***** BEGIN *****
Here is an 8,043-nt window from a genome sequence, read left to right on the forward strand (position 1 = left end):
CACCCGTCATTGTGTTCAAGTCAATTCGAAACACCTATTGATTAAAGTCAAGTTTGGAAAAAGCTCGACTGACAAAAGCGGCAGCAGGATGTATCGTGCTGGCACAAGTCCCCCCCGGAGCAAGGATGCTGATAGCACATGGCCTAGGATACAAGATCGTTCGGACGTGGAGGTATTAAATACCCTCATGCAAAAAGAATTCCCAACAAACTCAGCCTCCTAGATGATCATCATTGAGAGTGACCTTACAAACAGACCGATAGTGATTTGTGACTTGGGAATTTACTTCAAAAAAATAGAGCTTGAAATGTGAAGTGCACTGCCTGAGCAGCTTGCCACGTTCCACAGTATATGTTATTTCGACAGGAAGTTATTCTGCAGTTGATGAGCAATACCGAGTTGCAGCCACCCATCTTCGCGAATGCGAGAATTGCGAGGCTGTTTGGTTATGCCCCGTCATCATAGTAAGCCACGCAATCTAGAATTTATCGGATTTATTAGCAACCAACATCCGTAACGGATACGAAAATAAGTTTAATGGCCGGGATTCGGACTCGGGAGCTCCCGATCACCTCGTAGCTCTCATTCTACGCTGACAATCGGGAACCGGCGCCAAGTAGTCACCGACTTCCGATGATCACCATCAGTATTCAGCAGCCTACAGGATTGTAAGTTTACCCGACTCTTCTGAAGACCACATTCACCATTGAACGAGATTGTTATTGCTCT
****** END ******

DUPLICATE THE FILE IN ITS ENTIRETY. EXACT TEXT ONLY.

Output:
Here is an 8,043-nt window from a genome sequence, read left to right on the forward strand (position 1 = left end):
CACCCGTCATTGTGTTCAAGTCAATTCGAAACACCTATTGATTAAAGTCAAGTTTGGAAAAAGCTCGACTGACAAAAGCGGCAGCAGGATGTATCGTGCTGGCACAAGTCCCCCCCGGAGCAAGGATGCTGATAGCACATGGCCTAGGATACAAGATCGTTCGGACGTGGAGGTATTAAATACCCTCATGCAAAAAGAATTCCCAACAAACTCAGCCTCCTAGATGATCATCATTGAGAGTGACCTTACAAACAGACCGATAGTGATTTGTGACTTGGGAATTTACTTCAAAAAAATAGAGCTTGAAATGTGAAGTGCACTGCCTGAGCAGCTTGCCACGTTCCACAGTATATGTTATTTCGACAGGAAGTTATTCTGCAGTTGATGAGCAATACCGAGTTGCAGCCACCCATCTTCGCGAATGCGAGAATTGCGAGGCTGTTTGGTTATGCCCCGTCATCATAGTAAGCCACGCAATCTAGAATTTATCGGATTTATTAGCAACCAACATCCGTAACGGATACGAAAATAAGTTTAATGGCCGGGATTCGGACTCGGGAGCTCCCGATCACCTCGTAGCTCTCATTCTACGCTGACAATCGGGAACCGGCGCCAAGTAGTCACCGACTTCCGATGATCACCATCAGTATTCAGCAGCCTACAGGATTGTAAGTTTACCCGACTCTTCTGAAGACCACATTCACCATTGAACGAGATTGTTATTGCTCT